Ten Outstanding Years at Ferrari

Rob Smedley started his career at Ferrari in 2004 and, despite his initial reservations, he loved it. Even though Ferrari was very much focused on performance and results, there was a warmth about the place and Italy felt like home to the race engineer. He enjoyed being treated well and fairly at the same time—people at Ferrari were not hesitant about giving feedback, which Rob appreciated. There, he worked again with two amazing drivers he first met back at Jordan—Micheal Schumacher and Felipe Massa. The latter became his close friend. This is why he would allow himself to calm the driver by saying the unforgettable 2009 Malaysian Grand Prix words, “Felipe, baby, stay cool.”

Being Head of Vehicle Performance at Williams

After ten years of working for Ferrari, it was time for Rob Smedley to move on, both for personal and professional reasons. He wanted to face new challenges and a great one seemed to wait for him at Williams, a team that, in Rob’s words, had been “punching below its weight.” Wanting to maximize its potential, he joined the team as the Head of Trackside Operations. It wasn’t without significance that right there he could learn from vastly experiences chief technical officer Pat Symonds. 

What Is Rob Smedley Up To Now?

Rob left Williams after five years and in 2019 he started working as the Director of Data Systems for Formula One and, together with his wife, he established his own motorsport consultancy company. 

Data analytics is not a new thing in the world of Formula One—Rob Smedley himself got interested in the subjects back in the late 1990s and, since the regulations from 2006 demanded cutting down on the testing time, every team in the 2000s was using virtual testing already. With his great expertise and vast experience, he is now taking a closer look into motorsports' future. He is assisting Formula One in the computational fluid dynamics (CFD) project, using Amazon Web Services (AWS), in hopes to design newer and faster race cars that take advantage of aerodynamics.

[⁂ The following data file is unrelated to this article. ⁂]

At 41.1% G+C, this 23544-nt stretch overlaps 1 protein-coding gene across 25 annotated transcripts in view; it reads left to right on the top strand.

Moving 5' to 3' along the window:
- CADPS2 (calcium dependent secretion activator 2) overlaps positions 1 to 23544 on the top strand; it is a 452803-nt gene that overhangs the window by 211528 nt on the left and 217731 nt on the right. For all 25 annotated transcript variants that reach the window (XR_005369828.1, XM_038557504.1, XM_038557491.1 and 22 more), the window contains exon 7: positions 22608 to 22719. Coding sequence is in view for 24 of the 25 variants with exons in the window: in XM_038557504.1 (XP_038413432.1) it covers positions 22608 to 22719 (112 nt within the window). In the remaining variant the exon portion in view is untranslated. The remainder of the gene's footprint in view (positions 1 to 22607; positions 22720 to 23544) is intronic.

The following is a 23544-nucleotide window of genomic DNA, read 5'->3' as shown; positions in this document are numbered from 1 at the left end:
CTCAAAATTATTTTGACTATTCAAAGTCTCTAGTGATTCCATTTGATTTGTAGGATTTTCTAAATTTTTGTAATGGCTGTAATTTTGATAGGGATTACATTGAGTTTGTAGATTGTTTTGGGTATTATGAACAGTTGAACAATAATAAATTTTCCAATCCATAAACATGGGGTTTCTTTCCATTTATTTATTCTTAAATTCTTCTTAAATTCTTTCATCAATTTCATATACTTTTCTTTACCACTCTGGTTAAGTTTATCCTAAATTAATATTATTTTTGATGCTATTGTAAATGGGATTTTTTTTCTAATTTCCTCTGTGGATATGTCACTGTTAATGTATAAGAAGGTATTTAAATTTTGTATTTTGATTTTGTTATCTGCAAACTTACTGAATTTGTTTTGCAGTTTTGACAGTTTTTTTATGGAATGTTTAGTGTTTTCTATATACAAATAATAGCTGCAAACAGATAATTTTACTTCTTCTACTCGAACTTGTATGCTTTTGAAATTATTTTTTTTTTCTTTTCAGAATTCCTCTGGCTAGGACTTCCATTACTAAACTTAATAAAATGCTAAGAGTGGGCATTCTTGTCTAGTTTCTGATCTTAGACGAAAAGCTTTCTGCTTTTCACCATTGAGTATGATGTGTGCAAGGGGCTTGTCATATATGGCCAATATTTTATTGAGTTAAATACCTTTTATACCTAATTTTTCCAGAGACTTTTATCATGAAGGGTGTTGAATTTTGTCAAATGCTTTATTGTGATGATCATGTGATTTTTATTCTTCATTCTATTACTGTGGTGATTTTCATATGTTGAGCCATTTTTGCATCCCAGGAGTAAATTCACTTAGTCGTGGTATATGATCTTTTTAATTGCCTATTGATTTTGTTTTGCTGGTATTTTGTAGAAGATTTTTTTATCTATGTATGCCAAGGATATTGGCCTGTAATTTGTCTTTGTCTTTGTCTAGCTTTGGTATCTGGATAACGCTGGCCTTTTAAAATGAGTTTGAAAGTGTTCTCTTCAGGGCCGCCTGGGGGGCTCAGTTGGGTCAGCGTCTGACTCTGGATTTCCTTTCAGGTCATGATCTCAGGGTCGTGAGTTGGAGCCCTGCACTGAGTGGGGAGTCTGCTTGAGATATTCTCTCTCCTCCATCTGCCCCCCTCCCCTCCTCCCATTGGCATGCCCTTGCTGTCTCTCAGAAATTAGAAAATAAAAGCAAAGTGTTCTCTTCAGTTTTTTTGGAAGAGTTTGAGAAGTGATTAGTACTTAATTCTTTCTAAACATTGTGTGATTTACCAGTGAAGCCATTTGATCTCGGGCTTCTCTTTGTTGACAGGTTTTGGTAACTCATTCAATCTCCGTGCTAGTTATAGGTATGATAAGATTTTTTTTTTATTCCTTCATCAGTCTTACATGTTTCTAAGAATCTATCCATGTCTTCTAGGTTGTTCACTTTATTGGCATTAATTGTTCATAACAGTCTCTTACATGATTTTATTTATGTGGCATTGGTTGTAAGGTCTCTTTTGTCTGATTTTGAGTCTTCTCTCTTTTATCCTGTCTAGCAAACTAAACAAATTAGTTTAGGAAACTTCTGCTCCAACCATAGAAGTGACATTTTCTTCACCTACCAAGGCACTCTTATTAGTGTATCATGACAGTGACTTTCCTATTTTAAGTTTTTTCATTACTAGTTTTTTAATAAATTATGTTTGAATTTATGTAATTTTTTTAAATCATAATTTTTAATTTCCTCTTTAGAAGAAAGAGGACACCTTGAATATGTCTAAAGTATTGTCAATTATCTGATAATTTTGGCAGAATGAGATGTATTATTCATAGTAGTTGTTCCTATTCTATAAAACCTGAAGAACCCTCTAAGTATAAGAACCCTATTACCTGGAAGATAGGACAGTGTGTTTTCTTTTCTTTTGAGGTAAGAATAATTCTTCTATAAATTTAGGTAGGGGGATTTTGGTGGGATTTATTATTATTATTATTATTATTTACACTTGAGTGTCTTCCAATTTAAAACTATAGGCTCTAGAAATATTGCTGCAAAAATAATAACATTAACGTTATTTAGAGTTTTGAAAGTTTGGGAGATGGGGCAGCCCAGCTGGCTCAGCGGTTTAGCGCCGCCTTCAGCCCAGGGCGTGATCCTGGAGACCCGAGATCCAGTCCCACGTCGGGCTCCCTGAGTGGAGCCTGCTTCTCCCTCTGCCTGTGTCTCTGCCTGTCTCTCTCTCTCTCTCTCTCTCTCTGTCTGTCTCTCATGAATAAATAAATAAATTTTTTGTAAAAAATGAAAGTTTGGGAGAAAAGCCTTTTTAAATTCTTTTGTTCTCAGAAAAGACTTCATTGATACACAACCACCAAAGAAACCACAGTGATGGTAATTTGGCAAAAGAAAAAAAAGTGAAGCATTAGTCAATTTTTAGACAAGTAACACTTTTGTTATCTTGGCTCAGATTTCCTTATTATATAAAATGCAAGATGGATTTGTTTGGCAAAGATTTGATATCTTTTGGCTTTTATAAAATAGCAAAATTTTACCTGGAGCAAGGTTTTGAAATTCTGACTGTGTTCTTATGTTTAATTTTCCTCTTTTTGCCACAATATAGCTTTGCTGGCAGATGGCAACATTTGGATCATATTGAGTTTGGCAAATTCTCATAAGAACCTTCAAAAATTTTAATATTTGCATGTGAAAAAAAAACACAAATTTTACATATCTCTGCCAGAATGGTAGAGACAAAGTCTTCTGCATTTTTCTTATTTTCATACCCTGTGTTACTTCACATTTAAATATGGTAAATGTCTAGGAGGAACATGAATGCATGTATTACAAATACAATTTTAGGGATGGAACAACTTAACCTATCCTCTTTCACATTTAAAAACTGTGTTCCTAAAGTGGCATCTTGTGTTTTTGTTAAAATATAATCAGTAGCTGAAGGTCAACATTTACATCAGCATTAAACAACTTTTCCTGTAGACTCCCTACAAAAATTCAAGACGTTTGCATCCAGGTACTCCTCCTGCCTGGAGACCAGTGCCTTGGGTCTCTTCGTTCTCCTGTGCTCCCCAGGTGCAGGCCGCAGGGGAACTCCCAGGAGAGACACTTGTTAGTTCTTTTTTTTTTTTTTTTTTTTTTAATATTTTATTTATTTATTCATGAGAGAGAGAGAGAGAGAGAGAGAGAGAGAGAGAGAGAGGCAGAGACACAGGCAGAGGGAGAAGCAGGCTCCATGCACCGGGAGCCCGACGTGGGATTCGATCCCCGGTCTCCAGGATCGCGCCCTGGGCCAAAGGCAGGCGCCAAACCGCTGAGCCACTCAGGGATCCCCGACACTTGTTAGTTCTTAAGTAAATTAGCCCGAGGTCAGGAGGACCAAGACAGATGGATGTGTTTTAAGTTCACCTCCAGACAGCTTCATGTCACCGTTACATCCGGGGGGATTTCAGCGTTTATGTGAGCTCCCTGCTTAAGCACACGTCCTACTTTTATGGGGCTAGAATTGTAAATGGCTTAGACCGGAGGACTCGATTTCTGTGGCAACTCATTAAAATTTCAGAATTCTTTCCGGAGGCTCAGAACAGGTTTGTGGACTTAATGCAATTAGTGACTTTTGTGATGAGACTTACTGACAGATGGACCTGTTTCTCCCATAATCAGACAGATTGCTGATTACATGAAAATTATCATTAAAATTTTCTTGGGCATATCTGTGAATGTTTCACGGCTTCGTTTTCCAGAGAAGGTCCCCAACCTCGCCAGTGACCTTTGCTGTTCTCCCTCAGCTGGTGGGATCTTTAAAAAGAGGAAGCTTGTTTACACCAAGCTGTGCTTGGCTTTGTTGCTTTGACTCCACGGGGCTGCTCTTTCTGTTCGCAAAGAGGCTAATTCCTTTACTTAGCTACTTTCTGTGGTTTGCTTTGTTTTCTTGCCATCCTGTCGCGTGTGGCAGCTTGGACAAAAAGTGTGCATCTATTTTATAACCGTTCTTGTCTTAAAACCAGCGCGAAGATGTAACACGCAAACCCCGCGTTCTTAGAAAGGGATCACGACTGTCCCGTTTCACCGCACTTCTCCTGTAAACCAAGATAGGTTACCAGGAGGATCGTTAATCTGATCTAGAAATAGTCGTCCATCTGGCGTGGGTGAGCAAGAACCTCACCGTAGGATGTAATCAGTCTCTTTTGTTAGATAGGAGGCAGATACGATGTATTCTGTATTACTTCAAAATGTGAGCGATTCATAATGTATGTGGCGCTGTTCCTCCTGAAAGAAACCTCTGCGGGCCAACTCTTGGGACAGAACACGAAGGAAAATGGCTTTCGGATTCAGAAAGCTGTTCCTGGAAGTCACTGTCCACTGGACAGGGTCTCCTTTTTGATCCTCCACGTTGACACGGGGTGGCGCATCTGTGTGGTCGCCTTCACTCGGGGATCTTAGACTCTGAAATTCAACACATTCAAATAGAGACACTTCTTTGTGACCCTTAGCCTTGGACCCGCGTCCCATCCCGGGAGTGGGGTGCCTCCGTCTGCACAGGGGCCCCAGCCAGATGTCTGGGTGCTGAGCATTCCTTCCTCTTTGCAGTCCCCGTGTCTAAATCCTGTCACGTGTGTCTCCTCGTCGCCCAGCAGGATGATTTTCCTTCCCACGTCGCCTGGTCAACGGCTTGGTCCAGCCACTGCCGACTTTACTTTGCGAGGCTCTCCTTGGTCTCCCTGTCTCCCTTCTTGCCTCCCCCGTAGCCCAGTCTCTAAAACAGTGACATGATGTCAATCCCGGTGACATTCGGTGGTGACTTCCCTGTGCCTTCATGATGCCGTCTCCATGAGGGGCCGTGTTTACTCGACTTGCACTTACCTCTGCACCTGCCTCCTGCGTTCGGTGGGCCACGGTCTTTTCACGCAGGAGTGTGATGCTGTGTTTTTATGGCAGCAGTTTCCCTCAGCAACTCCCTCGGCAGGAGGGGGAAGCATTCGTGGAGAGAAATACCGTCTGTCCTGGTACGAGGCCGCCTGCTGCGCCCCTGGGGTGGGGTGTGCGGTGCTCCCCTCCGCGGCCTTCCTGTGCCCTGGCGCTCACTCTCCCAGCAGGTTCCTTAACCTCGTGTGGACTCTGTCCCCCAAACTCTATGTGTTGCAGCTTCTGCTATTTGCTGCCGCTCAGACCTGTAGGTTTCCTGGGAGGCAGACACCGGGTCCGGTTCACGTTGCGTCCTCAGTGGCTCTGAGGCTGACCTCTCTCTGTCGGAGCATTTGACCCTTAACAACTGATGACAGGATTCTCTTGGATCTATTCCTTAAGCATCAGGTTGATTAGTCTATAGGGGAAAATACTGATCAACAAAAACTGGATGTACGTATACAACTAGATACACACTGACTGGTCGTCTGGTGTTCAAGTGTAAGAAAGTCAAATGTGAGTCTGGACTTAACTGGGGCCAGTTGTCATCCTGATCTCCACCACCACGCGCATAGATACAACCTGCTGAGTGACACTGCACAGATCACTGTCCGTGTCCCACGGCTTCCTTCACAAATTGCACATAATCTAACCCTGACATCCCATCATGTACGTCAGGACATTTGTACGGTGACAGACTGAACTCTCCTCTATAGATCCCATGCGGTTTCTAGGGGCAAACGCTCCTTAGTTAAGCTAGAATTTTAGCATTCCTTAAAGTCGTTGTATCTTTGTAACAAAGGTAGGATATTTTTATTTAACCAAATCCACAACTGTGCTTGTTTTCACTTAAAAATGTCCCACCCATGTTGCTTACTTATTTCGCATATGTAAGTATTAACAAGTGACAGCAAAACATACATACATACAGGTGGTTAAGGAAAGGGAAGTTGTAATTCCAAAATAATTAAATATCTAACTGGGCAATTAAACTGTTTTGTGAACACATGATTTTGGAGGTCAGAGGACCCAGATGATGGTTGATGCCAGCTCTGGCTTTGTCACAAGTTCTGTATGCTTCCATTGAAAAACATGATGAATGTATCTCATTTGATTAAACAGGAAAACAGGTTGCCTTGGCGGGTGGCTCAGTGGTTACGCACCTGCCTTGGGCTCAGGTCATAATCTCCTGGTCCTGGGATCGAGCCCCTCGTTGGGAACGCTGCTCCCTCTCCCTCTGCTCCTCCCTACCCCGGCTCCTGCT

Moreover, Rob Smedley is once again into karting. This time, it is more of a mission, really. As he felt that motorsport, even—or maybe especially—at the entry-level, was becoming increasingly financially unfair. As the cost of entering, considering all the equipment needed, can reach thousands of pounds, it became almost impossible for a great number of potential candidates to participate. In hopes of lowering the socio-economic barriers, Rob Smedley turned to electric karts, Electroheads, in which he sees the future of racing.

Data Systems in the Motor Industry Covered at Infoshare 2021

Isn’t Rob Smedley’s story inspiring? And it gets even juicier when it comes to Rob’s current projects! Join us at Infoshare 2021 (AmberExpo, Gdansk, October 14-15), where Rob himself will discuss Data Systems and ML in the motor industry. Register here.